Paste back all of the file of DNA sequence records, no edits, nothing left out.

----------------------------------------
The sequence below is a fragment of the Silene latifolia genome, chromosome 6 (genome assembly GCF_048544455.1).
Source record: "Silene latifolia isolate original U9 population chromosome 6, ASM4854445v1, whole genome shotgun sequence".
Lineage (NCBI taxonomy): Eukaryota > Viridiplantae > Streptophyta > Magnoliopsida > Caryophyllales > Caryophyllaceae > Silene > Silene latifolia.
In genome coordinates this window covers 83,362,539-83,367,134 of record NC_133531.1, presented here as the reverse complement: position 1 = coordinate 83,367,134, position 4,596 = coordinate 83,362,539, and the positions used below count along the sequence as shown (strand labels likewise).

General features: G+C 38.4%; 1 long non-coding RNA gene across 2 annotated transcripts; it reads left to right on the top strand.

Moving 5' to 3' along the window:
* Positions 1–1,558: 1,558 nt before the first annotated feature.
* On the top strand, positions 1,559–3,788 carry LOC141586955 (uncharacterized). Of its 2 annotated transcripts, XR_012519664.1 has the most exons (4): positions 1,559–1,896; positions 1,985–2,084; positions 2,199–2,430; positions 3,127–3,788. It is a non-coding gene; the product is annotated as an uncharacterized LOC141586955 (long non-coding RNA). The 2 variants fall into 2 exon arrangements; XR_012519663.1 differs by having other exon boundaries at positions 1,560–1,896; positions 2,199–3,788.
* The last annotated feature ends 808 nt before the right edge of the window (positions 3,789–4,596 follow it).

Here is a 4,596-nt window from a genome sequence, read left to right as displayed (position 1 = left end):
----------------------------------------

The sequence below is a fragment of the Silene latifolia genome, chromosome 6 (genome assembly GCF_048544455.1).
Source record: "Silene latifolia isolate original U9 population chromosome 6, ASM4854445v1, whole genome shotgun sequence".
Lineage (NCBI taxonomy): Eukaryota > Viridiplantae > Streptophyta > Magnoliopsida > Caryophyllales > Caryophyllaceae > Silene > Silene latifolia.
In genome coordinates this window covers 83,362,539-83,367,134 of record NC_133531.1, presented here as the reverse complement: position 1 = coordinate 83,367,134, position 4,596 = coordinate 83,362,539, and the positions used below count along the sequence as shown (strand labels likewise).

General features: G+C 38.4%; 1 long non-coding RNA gene across 2 annotated transcripts; it reads left to right on the top strand.

Moving 5' to 3' along the window:
* Positions 1–1,558: 1,558 nt before the first annotated feature.
* On the top strand, positions 1,559–3,788 carry LOC141586955 (uncharacterized). Of its 2 annotated transcripts, XR_012519664.1 has the most exons (4): positions 1,559–1,896; positions 1,985–2,084; positions 2,199–2,430; positions 3,127–3,788. It is a non-coding gene; the product is annotated as an uncharacterized LOC141586955 (long non-coding RNA). The 2 variants fall into 2 exon arrangements; XR_012519663.1 differs by having other exon boundaries at positions 1,560–1,896; positions 2,199–3,788.
* The last annotated feature ends 808 nt before the right edge of the window (positions 3,789–4,596 follow it).

Here is a 4,596-nt window from a genome sequence, read left to right as displayed (position 1 = left end):